• Evaporative: Moisture is transmitted by it into the air invisibly by use of a fan to blow air through a moistened absorbent material, such as a belt, wick, or filter.

  • Steam Vaporizer: It creates steam by heating water with an electrical heating element or electrodes. A type of steam vaporizer humidifier is “warm mist” humidifier. In this humidifier, steam is cooled before exiting the machine.
Note: Steam vaporizer and evaporative humidifiers generally don’t disperse substantial amounts of minerals. A steam vaporizer that is tested by EPA did not disperse measurable amounts of minerals; evaporative humidifiers have not been tested by EPA for mineral dispersal.

Recommendations For Use and Care

According to the conditions, use a humidifier with the correct moisture setting for existing conditions, and to clean it thoroughly.
The dispersal of microorganisms and minerals by home humidifiers results in some health effects, which are not fully understood. Following precautions can be taken to reduce the potential for personal exposures, particularly when using ultrasonic and impeller humidifiers.
  • Empty the tank, wipe all the surfaces dry, and refill the water in portable humidifiers daily. This can reduce the growth of any microorganism. The manufacturer’s instructions can be followed while changing the water in console humidifiers. Ensure unplugging of the unit from the electrical socket first.

  • The build-up of scale and the dispersal of minerals into the air can be prevented by the use of water with low mineral content. The box on the left contains information on using water with low mineral content.

  • Portable humidifiers should be cleaned every third day. The tank should be emptied and cleaned using a brush or other scrubber. Any scale, deposits, or film that has formed on the sides of the tank or on interior surfaces should be removed and all the surfaces should be wiped dry. Again, make sure that the unit is unplugged.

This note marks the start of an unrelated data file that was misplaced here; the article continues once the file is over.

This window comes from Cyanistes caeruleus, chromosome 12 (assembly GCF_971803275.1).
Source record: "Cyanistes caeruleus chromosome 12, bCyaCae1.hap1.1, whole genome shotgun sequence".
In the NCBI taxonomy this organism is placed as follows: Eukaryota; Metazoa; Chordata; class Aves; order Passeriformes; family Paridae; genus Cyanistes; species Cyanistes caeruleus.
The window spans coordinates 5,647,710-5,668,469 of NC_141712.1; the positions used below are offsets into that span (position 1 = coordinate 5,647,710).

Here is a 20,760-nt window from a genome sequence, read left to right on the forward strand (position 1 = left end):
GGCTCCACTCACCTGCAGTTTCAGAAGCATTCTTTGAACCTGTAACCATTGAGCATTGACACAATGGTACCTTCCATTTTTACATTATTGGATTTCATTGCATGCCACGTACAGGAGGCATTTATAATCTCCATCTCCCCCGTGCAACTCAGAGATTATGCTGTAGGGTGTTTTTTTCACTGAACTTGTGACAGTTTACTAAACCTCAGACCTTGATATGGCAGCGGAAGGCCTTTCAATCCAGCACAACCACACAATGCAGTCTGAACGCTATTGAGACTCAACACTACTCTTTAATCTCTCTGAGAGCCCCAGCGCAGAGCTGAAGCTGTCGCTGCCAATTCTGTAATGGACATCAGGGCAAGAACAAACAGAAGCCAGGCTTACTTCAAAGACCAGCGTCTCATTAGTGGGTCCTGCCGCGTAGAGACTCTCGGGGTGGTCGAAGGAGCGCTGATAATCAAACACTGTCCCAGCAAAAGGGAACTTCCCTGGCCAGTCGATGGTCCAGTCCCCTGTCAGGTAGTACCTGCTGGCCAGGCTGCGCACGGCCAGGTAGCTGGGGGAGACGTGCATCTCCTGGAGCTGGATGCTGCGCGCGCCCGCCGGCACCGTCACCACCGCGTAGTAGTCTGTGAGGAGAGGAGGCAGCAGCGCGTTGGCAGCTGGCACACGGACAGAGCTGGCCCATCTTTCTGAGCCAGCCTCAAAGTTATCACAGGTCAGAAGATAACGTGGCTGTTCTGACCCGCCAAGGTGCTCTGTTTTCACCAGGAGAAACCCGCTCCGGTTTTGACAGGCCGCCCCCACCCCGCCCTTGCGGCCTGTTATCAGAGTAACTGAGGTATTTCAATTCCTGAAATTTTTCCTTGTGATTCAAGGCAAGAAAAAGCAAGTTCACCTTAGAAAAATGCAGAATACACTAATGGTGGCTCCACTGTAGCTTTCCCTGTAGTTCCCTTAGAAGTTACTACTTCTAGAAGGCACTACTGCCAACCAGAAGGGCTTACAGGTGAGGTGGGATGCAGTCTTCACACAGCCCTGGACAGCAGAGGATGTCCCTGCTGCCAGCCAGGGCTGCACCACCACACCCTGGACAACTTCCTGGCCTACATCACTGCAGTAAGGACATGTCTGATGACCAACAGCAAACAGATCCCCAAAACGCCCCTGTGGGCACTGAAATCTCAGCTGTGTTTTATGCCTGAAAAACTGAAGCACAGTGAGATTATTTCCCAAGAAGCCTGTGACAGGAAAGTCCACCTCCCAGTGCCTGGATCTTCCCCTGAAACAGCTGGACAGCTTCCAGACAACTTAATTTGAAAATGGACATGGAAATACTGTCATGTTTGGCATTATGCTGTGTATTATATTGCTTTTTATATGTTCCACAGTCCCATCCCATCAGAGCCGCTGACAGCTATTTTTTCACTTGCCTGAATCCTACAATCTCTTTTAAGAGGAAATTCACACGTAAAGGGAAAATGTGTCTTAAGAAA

• The use of cleaning products or disinfectants should be according to the manufacturer’s suggestion. If there are no specific recommendations, use a 3% solution of hydrogen peroxide to clean all surfaces coming in contact with water. The tank should be rinsed thoroughly with several changes of tap water after the use of any cleaning or disinfecting agent. This will prevent the dispersal of chemicals into the air during use.

  • The cleaning and maintaining of the console and central (furnace mounted) humidifiers should be done according to the manufacturer’s directions. Particularly, water should not stand in the tank (if there is any) of the humidifier for extended periods of time and the water should be kept clean.

  • Steam vaporizer humidifiers should be kept out of the reach of children. Burns may occur due to steam and boiling water.

  • Humidification should not be done to indoor relative humidity levels exceeding 50 percent. The growth of biological organisms in the home may be encouraged by higher humidity levels. Use the hygrometers available at local hardware stores to measure humidity levels. In some humidifiers, there is a built-in humidistat to be adjusted to the proper moisture level. The solutions for the condensation of water on windows, walls, or pictures are either the relocation of the humidifier or lowering its humidistat setting, or reducing its use.

  • The area around the humidifier should not be permitted to become damp or wet. The solution for the occurrence of dampness is turning down the output volume of the humidifier. On the failure in turning down the humidifier output volume, the humidifier should be used intermittently. Absorbent materials, such as carpeting drapes, or table cloths should not become damp.

  • The use, maintenance, and replacement of any materials supplied with the humidifier should be according to the manufacturer’s instructions. The materials should also be according to the recommendations of the product manufacturer.

  • The humidifier should be cleaned as directed, at the end of the humidifying season or when the product will not be in frequent use. All the parts should be dry before storage. All used demineralization cartridges, cassettes, or filters should be disposed. The unit should be stored in a dry location. After storage, the unit should be cleaned again and any dust on the outside should be removed.

  • If you have any respiratory problem that is associated with periods of use of your home humidifier, even after following maintenance directions, stop using the humidifier and contact your physician.

Request Service

Are you new or existing customer